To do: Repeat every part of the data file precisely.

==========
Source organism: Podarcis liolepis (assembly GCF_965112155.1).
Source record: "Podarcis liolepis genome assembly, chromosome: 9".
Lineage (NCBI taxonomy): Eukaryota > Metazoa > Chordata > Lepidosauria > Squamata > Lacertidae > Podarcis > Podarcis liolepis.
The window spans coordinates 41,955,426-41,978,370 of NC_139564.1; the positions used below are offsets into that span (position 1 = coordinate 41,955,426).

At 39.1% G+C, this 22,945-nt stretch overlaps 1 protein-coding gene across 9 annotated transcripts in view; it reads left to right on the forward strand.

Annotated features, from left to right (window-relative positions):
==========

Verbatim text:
Source organism: Podarcis liolepis (assembly GCF_965112155.1).
Source record: "Podarcis liolepis genome assembly, chromosome: 9".
Lineage (NCBI taxonomy): Eukaryota > Metazoa > Chordata > Lepidosauria > Squamata > Lacertidae > Podarcis > Podarcis liolepis.
The window spans coordinates 41,955,426-41,978,370 of NC_139564.1; the positions used below are offsets into that span (position 1 = coordinate 41,955,426).

At 39.1% G+C, this 22,945-nt stretch overlaps 1 protein-coding gene across 9 annotated transcripts in view; it reads left to right on the forward strand.

Annotated features, from left to right (window-relative positions):